|Founder||Garech Browne, Ivor Browne|
|Official website||Official site|
Claddagh Records is a record label, based in Dublin's Temple Bar area, was founded in 1959 by Garech Browne and Ivor Browne. It specialises in Irish traditional music and spoken word. Garech had been taking lessons at the time from the master piper Leo Rowsome, who had made many recordings in the 1920s and 1930s with H.M.V. and Decca, was to be the first artist to record on the Claddagh label. Leo, on the first-ever Claddagh album "Rí na bPíobairí" (King of the Pipers), produced virtuoso uilleann piping. The second album released by Claddagh was The Chieftains' first recording who are most arguably well-known artists in their roster.
Some recorded poets reading their own works amongst whom were, Patrick Kavanagh, John Montague and a young Seamus Heaney. Liam O’Flaherty's 1981 record was the only one of him reading his own work recorded by Claddagh.
Browne, who died in 2018, was an Irish art collector, a notable patron of the Irish arts, traditional Irish music in particular. He is often known by his Irish name, Garech de Brún, or Garech a Brún, particularly in Ireland.
Ivor Browne is an Irish retired psychiatrist, author, former Chief Psychiatrist of the Eastern Health Board, and Professor emeritus of psychiatry at University College Dublin. He is known for his opposition to traditional psychiatry, and his skepticism about psychiatric drugs. Ivor Browne is a notable artist.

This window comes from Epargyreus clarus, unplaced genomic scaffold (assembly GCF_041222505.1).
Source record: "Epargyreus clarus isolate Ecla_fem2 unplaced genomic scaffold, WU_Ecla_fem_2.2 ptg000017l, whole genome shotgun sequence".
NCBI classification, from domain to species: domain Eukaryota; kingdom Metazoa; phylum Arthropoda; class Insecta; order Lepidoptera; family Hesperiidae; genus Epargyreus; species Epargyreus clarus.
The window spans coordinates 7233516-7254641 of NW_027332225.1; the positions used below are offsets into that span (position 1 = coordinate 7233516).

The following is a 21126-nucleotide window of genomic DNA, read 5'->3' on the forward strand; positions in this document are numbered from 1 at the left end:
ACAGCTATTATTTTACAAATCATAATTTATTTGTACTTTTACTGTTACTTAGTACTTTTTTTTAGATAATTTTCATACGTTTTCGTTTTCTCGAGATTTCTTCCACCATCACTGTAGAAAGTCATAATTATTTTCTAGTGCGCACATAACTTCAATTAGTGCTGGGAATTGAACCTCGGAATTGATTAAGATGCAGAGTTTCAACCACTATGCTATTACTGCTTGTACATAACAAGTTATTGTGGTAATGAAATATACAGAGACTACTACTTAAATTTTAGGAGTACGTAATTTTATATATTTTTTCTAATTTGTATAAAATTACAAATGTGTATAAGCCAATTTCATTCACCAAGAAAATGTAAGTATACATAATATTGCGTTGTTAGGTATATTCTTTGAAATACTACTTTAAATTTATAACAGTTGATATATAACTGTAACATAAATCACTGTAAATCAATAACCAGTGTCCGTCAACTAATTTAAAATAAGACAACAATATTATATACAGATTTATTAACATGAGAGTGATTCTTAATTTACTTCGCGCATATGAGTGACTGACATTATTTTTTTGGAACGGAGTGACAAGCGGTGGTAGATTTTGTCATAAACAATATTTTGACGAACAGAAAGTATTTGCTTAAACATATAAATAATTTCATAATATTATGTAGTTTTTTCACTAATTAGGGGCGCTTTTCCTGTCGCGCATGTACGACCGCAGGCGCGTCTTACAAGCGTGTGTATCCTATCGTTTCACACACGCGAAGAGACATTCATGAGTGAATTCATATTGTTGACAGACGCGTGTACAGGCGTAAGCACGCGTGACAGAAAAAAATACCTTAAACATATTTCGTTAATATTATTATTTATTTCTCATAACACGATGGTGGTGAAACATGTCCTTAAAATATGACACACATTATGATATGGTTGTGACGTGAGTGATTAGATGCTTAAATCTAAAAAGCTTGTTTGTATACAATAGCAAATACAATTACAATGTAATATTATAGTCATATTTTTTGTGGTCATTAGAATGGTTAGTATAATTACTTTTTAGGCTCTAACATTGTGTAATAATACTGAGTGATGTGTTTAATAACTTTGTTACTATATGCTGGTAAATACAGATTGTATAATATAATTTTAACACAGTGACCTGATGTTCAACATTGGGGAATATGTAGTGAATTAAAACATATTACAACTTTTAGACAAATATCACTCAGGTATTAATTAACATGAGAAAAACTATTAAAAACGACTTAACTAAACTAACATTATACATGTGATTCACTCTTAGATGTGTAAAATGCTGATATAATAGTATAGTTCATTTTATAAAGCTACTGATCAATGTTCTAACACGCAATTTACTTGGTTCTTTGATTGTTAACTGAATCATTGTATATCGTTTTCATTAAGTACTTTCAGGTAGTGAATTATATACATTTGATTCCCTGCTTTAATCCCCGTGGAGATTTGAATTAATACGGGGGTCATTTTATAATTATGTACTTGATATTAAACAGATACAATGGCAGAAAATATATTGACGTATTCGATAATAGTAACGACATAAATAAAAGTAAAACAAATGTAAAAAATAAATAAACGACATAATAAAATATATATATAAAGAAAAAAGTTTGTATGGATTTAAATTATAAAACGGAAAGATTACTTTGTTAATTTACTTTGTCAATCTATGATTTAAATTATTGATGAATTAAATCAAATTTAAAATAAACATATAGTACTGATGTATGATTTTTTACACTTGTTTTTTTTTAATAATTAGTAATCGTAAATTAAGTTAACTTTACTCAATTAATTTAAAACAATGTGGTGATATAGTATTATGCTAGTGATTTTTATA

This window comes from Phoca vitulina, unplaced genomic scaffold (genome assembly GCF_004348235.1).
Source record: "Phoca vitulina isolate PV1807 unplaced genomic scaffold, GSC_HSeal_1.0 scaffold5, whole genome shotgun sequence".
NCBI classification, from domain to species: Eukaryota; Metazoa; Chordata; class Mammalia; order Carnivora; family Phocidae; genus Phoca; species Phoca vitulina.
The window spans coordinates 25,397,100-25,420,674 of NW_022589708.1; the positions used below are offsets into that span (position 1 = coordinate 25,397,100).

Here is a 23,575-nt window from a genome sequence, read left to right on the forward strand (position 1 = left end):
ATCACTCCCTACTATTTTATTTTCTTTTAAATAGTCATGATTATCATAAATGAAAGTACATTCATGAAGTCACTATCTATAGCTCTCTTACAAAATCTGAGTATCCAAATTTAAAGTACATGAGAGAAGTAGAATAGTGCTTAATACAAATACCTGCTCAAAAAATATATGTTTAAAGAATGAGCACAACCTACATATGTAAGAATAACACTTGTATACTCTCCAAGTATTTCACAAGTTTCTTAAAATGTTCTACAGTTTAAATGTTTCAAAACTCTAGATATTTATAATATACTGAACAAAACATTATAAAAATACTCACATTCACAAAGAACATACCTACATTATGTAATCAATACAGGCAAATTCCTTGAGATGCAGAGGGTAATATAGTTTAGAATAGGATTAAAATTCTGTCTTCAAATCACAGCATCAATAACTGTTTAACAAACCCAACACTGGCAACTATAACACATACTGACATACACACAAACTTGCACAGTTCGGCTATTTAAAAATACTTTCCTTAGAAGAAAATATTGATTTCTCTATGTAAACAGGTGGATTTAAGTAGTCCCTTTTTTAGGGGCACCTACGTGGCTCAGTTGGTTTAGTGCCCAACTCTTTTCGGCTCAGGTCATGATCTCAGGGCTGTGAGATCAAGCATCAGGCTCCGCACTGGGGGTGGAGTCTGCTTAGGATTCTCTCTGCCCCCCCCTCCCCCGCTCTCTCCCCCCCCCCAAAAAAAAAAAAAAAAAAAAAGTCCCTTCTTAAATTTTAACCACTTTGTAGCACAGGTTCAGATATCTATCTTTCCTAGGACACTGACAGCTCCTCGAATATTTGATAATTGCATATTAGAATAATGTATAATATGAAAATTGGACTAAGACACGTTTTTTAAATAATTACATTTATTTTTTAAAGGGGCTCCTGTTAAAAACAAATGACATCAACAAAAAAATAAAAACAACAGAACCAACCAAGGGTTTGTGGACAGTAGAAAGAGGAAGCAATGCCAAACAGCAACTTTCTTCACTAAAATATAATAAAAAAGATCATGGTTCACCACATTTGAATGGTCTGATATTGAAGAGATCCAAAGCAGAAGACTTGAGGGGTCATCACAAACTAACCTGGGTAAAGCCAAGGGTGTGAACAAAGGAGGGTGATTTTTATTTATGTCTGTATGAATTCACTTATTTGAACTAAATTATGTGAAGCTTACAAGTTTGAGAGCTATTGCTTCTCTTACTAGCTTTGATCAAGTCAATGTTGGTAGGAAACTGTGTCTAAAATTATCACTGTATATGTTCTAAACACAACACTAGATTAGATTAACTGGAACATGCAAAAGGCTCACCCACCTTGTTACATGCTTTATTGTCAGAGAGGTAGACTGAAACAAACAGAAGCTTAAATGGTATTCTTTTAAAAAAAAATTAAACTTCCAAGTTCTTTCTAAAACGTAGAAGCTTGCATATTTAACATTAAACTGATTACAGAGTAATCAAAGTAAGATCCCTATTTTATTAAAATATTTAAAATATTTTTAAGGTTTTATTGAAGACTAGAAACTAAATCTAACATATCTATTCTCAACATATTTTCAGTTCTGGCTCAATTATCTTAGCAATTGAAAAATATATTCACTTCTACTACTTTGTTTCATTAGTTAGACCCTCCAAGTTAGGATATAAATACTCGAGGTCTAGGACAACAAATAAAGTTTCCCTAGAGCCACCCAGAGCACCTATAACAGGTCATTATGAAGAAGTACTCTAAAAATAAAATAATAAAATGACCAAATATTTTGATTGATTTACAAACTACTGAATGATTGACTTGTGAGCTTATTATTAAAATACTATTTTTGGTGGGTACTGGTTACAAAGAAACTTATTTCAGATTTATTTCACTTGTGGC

- Gleeson, Colin (2 May 2018). "Losses double at record label that launched the Chieftains". Irish Times. Retrieved 16 April 2021.
- Maye, Brian (11 September 2020). "King of the Pipers – An Irishman's Diary on Leo Rowsome". Irish Times. Retrieved 16 April 2021.
- "The Chieftains... out of this world!". Irish Independent. 3 March 2012. Retrieved 16 April 2021.
- "Guinness scion who was instrumental in the renaissance of Irish traditional music". Irish Times. 16 March 2018. Retrieved 16 April 2021.
- "Garech de Brún, Founder of Claddagh Records Has Died. President Michael D. Higgins Pays Tribute". Hot Press. 18 March 2018. Retrieved 16 April 2021.